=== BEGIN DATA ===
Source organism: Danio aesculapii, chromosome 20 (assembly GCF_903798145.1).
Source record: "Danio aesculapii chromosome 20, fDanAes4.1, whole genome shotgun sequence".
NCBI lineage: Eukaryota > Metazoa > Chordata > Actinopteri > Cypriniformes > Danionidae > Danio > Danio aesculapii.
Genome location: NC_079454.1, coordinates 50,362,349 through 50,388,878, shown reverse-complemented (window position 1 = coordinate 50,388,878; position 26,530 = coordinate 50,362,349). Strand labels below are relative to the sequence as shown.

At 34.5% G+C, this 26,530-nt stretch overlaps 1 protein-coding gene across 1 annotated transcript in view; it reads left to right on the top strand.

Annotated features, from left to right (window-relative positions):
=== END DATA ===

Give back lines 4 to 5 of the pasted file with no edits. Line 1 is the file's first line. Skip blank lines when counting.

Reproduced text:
Genome location: NC_079454.1, coordinates 50,362,349 through 50,388,878, shown reverse-complemented (window position 1 = coordinate 50,388,878; position 26,530 = coordinate 50,362,349). Strand labels below are relative to the sequence as shown.

At 34.5% G+C, this 26,530-nt stretch overlaps 1 protein-coding gene across 1 annotated transcript in view; it reads left to right on the top strand.